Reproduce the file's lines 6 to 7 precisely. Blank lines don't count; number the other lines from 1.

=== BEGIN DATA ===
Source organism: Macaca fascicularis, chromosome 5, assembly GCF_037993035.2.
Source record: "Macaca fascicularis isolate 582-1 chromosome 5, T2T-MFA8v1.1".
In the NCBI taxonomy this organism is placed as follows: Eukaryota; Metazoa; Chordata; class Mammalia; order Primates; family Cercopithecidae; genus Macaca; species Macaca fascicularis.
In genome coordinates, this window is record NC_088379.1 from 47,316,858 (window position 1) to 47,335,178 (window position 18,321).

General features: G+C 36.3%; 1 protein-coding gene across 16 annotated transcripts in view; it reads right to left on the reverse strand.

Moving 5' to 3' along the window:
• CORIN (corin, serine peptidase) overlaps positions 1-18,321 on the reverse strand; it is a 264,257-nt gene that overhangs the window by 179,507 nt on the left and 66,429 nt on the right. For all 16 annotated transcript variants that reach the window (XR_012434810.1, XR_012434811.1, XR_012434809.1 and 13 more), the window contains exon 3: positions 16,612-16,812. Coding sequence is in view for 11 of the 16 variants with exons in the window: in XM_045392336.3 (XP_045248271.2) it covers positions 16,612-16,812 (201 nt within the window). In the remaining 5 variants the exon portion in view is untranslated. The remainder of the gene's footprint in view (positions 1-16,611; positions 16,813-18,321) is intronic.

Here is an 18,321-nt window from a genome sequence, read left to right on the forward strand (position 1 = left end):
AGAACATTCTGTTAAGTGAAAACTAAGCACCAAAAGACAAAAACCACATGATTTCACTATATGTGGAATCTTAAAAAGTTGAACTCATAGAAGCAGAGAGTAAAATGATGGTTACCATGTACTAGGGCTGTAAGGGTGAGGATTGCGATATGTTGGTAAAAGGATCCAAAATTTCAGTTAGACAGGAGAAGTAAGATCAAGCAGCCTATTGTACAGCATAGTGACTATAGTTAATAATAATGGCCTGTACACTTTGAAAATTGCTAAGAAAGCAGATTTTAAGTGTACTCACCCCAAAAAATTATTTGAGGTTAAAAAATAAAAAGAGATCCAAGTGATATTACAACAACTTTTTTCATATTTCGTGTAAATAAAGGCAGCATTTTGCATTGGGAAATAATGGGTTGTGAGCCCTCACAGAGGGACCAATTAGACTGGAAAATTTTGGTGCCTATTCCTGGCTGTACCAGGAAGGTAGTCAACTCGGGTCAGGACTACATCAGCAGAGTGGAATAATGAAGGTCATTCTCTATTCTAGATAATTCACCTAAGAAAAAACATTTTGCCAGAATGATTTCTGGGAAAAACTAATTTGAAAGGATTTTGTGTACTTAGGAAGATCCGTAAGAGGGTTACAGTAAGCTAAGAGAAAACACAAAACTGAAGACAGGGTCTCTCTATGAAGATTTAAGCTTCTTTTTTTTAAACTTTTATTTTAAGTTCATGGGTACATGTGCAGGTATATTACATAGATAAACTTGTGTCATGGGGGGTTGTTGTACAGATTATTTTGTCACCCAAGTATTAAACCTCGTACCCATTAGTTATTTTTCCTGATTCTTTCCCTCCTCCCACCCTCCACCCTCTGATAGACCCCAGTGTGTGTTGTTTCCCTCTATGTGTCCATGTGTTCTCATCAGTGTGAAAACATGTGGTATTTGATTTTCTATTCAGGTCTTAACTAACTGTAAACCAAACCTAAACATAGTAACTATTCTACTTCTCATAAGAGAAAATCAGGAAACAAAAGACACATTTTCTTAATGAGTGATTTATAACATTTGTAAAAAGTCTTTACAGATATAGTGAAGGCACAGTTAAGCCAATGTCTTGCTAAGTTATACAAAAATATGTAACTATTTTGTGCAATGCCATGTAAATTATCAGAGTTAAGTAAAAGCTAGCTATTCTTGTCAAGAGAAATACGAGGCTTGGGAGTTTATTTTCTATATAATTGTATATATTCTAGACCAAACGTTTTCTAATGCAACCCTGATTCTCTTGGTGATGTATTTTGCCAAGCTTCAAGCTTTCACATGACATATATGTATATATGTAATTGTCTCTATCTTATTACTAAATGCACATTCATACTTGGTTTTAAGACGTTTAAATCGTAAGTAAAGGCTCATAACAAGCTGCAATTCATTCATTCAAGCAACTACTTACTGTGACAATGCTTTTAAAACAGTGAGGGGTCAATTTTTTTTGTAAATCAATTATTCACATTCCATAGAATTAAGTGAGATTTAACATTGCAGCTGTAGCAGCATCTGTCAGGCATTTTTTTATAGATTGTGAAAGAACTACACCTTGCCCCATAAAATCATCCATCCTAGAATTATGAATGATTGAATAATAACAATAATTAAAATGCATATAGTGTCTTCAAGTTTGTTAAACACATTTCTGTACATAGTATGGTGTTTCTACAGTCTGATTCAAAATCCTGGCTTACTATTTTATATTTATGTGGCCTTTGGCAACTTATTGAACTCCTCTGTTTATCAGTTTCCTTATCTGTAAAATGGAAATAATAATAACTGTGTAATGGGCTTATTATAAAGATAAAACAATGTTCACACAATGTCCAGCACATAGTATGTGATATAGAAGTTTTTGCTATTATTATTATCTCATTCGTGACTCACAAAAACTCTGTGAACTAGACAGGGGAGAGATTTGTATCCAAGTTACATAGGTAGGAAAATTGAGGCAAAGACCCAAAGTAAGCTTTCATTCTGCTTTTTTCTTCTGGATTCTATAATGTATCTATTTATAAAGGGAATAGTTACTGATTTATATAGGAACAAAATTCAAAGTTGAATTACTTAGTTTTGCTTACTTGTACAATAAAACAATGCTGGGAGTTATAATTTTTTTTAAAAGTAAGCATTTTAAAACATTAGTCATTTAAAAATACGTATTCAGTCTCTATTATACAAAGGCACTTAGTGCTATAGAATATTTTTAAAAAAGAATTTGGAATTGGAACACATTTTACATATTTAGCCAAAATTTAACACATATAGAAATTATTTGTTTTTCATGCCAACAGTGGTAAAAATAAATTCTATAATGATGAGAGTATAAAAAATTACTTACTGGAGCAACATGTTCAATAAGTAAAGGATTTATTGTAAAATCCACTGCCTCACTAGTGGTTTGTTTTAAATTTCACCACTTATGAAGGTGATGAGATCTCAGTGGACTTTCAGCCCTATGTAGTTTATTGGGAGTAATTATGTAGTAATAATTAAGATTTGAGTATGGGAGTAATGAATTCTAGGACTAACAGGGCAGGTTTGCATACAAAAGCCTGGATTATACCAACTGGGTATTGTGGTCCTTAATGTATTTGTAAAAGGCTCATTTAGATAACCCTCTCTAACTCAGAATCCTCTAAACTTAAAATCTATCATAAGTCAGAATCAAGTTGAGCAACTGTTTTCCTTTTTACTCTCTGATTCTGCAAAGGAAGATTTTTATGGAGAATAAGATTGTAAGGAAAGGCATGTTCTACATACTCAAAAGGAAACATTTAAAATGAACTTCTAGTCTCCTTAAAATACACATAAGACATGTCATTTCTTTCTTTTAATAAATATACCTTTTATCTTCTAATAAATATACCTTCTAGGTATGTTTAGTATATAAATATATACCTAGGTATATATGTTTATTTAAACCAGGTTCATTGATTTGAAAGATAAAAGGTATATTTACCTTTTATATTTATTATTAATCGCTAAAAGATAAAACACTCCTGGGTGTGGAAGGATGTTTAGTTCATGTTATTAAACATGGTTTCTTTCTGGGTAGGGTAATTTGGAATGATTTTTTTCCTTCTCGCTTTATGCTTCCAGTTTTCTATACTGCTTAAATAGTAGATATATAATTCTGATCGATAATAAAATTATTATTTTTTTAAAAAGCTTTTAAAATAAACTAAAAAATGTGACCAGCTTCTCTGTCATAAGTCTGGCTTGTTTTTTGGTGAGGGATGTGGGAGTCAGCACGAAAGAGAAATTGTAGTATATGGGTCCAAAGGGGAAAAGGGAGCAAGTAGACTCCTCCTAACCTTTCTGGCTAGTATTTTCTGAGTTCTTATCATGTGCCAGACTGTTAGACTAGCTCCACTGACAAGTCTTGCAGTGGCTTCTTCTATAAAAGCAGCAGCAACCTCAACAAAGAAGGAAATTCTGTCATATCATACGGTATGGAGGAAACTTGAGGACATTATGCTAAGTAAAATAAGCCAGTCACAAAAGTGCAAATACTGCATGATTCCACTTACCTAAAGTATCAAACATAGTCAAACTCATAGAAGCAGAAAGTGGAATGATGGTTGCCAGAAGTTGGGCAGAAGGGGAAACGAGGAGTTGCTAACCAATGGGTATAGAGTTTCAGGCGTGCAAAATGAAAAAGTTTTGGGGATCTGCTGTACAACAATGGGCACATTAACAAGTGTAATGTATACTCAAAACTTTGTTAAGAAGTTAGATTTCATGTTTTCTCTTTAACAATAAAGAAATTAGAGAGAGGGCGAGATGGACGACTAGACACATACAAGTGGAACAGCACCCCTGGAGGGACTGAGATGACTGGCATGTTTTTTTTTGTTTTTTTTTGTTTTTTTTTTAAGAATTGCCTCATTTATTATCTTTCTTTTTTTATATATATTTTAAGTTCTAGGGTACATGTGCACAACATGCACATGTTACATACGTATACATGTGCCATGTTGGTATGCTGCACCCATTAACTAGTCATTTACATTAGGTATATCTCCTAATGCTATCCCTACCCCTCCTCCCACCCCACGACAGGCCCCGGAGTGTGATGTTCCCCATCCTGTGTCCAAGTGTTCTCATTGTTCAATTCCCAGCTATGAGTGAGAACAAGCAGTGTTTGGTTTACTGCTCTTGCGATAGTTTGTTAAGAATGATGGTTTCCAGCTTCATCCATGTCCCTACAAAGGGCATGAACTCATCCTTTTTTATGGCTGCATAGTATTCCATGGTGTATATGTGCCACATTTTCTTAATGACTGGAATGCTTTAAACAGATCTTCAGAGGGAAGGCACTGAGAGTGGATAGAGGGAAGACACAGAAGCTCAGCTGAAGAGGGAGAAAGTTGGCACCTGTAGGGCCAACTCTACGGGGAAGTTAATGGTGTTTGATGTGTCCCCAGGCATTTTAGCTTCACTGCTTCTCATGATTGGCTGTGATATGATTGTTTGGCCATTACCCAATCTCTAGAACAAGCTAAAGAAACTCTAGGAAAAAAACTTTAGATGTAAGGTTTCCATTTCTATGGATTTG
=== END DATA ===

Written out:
Moving 5' to 3' along the window:
• CORIN (corin, serine peptidase) overlaps positions 1-18,321 on the reverse strand; it is a 264,257-nt gene that overhangs the window by 179,507 nt on the left and 66,429 nt on the right. For all 16 annotated transcript variants that reach the window (XR_012434810.1, XR_012434811.1, XR_012434809.1 and 13 more), the window contains exon 3: positions 16,612-16,812. Coding sequence is in view for 11 of the 16 variants with exons in the window: in XM_045392336.3 (XP_045248271.2) it covers positions 16,612-16,812 (201 nt within the window). In the remaining 5 variants the exon portion in view is untranslated. The remainder of the gene's footprint in view (positions 1-16,611; positions 16,813-18,321) is intronic.